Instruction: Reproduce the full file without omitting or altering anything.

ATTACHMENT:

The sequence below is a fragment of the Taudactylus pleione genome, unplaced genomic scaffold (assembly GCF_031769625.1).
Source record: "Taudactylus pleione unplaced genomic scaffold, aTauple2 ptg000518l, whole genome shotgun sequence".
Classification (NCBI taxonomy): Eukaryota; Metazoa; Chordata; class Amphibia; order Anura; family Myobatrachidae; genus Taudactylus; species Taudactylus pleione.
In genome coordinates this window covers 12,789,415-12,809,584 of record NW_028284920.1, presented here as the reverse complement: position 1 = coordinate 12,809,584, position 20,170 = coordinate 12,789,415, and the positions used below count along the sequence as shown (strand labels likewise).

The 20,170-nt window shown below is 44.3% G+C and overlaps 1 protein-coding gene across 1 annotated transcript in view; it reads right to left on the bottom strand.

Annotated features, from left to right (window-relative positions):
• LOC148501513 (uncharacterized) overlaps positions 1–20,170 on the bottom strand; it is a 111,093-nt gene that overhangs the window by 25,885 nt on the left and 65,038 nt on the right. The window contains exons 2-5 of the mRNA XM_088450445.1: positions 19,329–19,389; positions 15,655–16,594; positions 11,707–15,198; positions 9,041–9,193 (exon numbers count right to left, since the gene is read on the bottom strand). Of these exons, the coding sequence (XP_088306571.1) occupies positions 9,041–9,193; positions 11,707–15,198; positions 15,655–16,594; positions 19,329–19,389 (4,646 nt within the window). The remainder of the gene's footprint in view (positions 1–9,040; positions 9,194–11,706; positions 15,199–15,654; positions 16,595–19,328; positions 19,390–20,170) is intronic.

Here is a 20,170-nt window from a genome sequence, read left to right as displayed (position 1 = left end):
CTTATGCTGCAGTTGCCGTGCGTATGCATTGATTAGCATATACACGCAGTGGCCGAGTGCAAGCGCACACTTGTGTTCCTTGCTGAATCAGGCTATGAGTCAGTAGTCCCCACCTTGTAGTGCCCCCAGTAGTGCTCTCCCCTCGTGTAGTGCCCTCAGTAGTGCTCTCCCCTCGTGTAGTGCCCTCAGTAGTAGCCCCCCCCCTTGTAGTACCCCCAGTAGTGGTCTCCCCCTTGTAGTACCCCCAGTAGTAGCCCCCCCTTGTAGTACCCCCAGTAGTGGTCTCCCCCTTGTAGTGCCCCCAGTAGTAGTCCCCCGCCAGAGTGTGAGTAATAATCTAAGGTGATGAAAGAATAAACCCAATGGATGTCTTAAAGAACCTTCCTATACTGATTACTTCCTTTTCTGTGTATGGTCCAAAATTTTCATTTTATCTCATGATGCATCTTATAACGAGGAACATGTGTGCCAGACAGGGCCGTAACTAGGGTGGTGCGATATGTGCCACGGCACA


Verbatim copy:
The sequence below is a fragment of the Taudactylus pleione genome, unplaced genomic scaffold (assembly GCF_031769625.1).
Source record: "Taudactylus pleione unplaced genomic scaffold, aTauple2 ptg000518l, whole genome shotgun sequence".
Classification (NCBI taxonomy): Eukaryota; Metazoa; Chordata; class Amphibia; order Anura; family Myobatrachidae; genus Taudactylus; species Taudactylus pleione.
In genome coordinates this window covers 12,789,415-12,809,584 of record NW_028284920.1, presented here as the reverse complement: position 1 = coordinate 12,809,584, position 20,170 = coordinate 12,789,415, and the positions used below count along the sequence as shown (strand labels likewise).

The 20,170-nt window shown below is 44.3% G+C and overlaps 1 protein-coding gene across 1 annotated transcript in view; it reads right to left on the bottom strand.

Annotated features, from left to right (window-relative positions):
• LOC148501513 (uncharacterized) overlaps positions 1–20,170 on the bottom strand; it is a 111,093-nt gene that overhangs the window by 25,885 nt on the left and 65,038 nt on the right. The window contains exons 2-5 of the mRNA XM_088450445.1: positions 19,329–19,389; positions 15,655–16,594; positions 11,707–15,198; positions 9,041–9,193 (exon numbers count right to left, since the gene is read on the bottom strand). Of these exons, the coding sequence (XP_088306571.1) occupies positions 9,041–9,193; positions 11,707–15,198; positions 15,655–16,594; positions 19,329–19,389 (4,646 nt within the window). The remainder of the gene's footprint in view (positions 1–9,040; positions 9,194–11,706; positions 15,199–15,654; positions 16,595–19,328; positions 19,390–20,170) is intronic.

Here is a 20,170-nt window from a genome sequence, read left to right as displayed (position 1 = left end):
CTTATGCTGCAGTTGCCGTGCGTATGCATTGATTAGCATATACACGCAGTGGCCGAGTGCAAGCGCACACTTGTGTTCCTTGCTGAATCAGGCTATGAGTCAGTAGTCCCCACCTTGTAGTGCCCCCAGTAGTGCTCTCCCCTCGTGTAGTGCCCTCAGTAGTGCTCTCCCCTCGTGTAGTGCCCTCAGTAGTAGCCCCCCCCCTTGTAGTACCCCCAGTAGTGGTCTCCCCCTTGTAGTACCCCCAGTAGTAGCCCCCCCTTGTAGTACCCCCAGTAGTGGTCTCCCCCTTGTAGTGCCCCCAGTAGTAGTCCCCCGCCAGAGTGTGAGTAATAATCTAAGGTGATGAAAGAATAAACCCAATGGATGTCTTAAAGAACCTTCCTATACTGATTACTTCCTTTTCTGTGTATGGTCCAAAATTTTCATTTTATCTCATGATGCATCTTATAACGAGGAACATGTGTGCCAGACAGGGCCGTAACTAGGGTGGTGCGATATGTGCCACGGCACA